LGBTQ+ businesses are a force to be reckoned with. They contribute about $1.7 trillion to the U.S. economy each year, according to the National LGBT Chamber of Commerce (NGLCC), which represents 1.4 million business owners.
But fewer than 2,000 businesses are certified as an LGBT Business Enterprise® (LGBTBE). It’s a missed opportunity—and a credential that every LGBTQ+ business should consider.
“Certification creates a competitive advantage for LGBTQ+ businesses,” said David Barbee, Head of LGBTQ+ Business Initiatives at JPMorgan Chase. “It also promotes greater economic inclusion and recognition of these diverse businesses.”
The NGLCC was established in 2002 to be the voice of LGBTQ+ business owners nationwide. Today, it offers a number of educational, advocacy and business development programs globally. It’s also the exclusive third-party certification body for LGBTBEs.
LGBTBEs certified by the NGLCC1
Fortune 500 and government partners1
affiliate chambers across 32 states, D.C. and abroad1
The value of certification has grown as more large corporations make supplier diversity a priority. Certified LGBTBEs can gain:
“LGBTQ+ owners work hard for their businesses, and NGLCC certification works hard for them,” said William Kapfer, Global Head of Supplier Diversity for JPMorgan Chase. “Money talks, and now—more than ever—the private sector is listening to the collective voice of the LGBTQ+ business community.”
Certification can give businesses tools they need to help market themselves, build client relationships, grow operations, create jobs and become success stories. As Kapfer and the NGLCC contend, “if you can buy it, an LGBTBE can supply it.”
Beyond its many business benefits, certification opens doors for LGBTQ+ companies to be the difference they wish to see in the economy and their communities.
“As a member of the LGBTQ+ community, I think it’s important to be present [in the business community] and to take advantage of opportunities,” said Vernon Evenson, Managing Partner and Owner of EvensonBest, an LGBTBE furniture distributor and JPMorgan Chase supplier in New York City. “It feels like a no-brainer to go through the certification process.”
“From small family-owned shops to large technology companies, the NGLCC has programming across the board,” said Violeta Dudova, Vice President and Senior Strategy Manager at JPMorgan Chase.
At a high level, the benefits of certification include:
Certification also lends the intangible of credibility to whatever product or service LGBTBEs sell. This can be a differentiator for LGBTBEs looking to establish themselves in the marketplace or deepen client relationships.
“Clients today want to be able to demonstrate that they’re working with diverse businesses and different minority groups,” Evenson said. “We do business with at least a dozen international corporations that were very excited that we could be part of a diversity story for them.”
NGLCC certification is open to businesses that are at least 51% owned, operated, managed and controlled by an LGBTQ+ person or persons (who also conform to residency requirements).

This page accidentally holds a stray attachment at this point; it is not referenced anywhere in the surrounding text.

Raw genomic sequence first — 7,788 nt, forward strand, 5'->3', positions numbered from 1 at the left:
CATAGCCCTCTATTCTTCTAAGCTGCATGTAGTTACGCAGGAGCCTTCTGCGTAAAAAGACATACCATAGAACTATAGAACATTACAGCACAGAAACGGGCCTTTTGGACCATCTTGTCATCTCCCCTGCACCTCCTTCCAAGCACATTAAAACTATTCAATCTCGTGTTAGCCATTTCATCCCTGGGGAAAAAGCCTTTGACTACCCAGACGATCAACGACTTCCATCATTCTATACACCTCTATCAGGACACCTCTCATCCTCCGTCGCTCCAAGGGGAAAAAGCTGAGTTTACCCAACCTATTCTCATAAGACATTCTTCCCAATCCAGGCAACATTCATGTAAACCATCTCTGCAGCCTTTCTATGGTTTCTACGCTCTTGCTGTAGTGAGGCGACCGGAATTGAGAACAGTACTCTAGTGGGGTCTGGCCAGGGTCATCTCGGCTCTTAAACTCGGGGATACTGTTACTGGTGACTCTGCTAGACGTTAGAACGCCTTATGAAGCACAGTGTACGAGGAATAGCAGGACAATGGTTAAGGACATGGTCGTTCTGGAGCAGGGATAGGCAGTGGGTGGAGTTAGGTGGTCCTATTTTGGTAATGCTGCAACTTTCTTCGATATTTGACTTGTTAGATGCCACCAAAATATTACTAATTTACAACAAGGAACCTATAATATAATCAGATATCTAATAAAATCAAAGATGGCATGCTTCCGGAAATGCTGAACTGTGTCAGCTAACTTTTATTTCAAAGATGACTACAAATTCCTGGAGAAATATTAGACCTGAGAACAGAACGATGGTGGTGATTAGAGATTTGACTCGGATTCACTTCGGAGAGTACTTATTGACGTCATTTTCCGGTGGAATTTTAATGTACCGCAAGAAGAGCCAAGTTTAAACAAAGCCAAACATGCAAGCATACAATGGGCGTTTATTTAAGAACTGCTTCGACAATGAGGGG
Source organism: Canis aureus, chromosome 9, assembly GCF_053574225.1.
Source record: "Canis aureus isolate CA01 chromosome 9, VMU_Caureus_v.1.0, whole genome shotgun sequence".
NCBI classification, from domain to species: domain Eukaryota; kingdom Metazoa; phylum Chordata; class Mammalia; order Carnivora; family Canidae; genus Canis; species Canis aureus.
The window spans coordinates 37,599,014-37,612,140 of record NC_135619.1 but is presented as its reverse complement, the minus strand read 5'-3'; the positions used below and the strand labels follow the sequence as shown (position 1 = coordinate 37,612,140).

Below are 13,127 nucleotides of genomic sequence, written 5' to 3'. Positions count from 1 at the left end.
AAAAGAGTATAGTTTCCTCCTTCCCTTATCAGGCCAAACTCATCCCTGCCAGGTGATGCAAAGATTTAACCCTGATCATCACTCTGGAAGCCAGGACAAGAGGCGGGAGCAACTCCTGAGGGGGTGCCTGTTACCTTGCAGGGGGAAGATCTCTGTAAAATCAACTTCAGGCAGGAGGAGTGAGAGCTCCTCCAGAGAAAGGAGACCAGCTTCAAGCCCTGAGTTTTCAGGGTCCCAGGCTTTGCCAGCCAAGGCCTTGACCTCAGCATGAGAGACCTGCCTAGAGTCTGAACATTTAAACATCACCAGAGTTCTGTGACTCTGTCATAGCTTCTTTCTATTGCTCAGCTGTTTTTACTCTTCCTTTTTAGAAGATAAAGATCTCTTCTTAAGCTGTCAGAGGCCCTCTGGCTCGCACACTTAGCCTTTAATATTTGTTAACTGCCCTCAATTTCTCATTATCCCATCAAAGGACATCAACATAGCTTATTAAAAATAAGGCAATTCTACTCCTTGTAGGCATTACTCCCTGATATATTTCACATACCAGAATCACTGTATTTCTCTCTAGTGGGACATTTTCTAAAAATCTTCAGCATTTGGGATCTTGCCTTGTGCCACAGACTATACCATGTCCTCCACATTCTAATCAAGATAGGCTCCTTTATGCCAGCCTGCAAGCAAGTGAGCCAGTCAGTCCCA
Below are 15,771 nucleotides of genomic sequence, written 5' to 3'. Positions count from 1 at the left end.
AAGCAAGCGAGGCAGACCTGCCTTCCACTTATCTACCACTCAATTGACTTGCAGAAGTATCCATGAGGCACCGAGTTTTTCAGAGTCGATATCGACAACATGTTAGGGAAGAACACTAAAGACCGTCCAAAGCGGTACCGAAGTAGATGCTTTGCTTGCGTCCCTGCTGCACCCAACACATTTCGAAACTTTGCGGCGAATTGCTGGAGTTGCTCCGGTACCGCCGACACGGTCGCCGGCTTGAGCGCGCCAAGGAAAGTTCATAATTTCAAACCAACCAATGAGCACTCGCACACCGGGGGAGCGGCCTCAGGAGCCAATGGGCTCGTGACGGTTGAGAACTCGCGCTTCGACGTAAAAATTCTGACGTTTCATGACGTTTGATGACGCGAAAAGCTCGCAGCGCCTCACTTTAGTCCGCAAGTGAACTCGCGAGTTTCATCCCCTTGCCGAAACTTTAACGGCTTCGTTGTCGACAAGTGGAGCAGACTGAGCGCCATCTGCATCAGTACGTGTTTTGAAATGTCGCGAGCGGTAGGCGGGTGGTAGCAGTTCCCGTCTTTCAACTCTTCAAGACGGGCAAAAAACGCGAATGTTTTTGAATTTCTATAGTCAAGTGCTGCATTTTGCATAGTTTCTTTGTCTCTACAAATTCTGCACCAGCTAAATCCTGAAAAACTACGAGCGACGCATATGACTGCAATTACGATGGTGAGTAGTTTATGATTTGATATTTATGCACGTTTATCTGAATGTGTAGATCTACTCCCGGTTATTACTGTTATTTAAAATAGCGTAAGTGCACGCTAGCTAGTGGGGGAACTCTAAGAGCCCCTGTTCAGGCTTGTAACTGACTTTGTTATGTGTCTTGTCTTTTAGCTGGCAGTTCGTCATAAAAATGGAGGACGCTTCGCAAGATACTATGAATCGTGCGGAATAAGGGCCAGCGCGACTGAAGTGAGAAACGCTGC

The process is relatively simple:
The National Certification Committee meets every month and votes on certification applications. Typically, it takes 30 to 90 days to be approved, and the process includes a $400 fee. Certification lasts for two years, and businesses can be recertified for a $200 fee.
LGBTQ+ businesses should be aware that the NGLCC waives both fees if the applicant business joins an affiliate chamber, which also confers access to locally focused programming and opportunities.
Brad Baumoel, Managing Director and Global Head of LGBTQ+ Affairs at JPMorgan Chase, emphasized that certification is not just about opportunity but also recognition and empowerment. He sees LGBTQ+ business owners often holding back—something he did as a wallflower youth who was afraid to share big ideas.
"I think there’s a lot of work to be done to unleash the potential of LGBTQ+ business owners and enable them to be their best. Certification helps them grow and evolve and leave nothing on the table."
Evenson also stressed the leadership role that LGBTBEs can play. His company leads by example, working with other diverse businesses and bringing them into potential opportunities.
“Becoming certified is something that’s really helping the next generation,” he said. “There’s value in becoming a company that younger LGBTQ+ companies can look to and [help them] understand why we made the decisions we did.”
Intersectionality is another concept that NGLCC aims to promote through certification and other programs like the NGLCC Communities of Color Initiative and NGLCC Transgender & Gender Expansive (TGX) Initiative.
“We can never forget that LGBTQ+ people are women, people of color, people with disabilities, veterans and more—we must stand in solidarity as a business force,” Kapfer said.
JPMorgan Chase, a founding corporate partner of the NGLCC, has made supporting diverse and LGBTQ+ business owners a priority. The firm does this partly through its Office of LGBTQ+ Affairs, which offers business resources, tools and career opportunities, among other programming.
Interested in learning more about how JPMorgan Chase is creating economic inclusion and opportunities for LGBTQ+ and other diverse-owned businesses? Those interested in learning more can download our certification how-to guide, or reach out to their banking relationship team to talk about JPMorgan Chase's support for economic inclusion and opportunities for LGBTQ+ and diverse-owned businesses.
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JPMorgan Chase Bank, N.A. Member FDIC. Visit jpmorgan.com/cb-disclaimer for disclosures and disclaimers related to this content.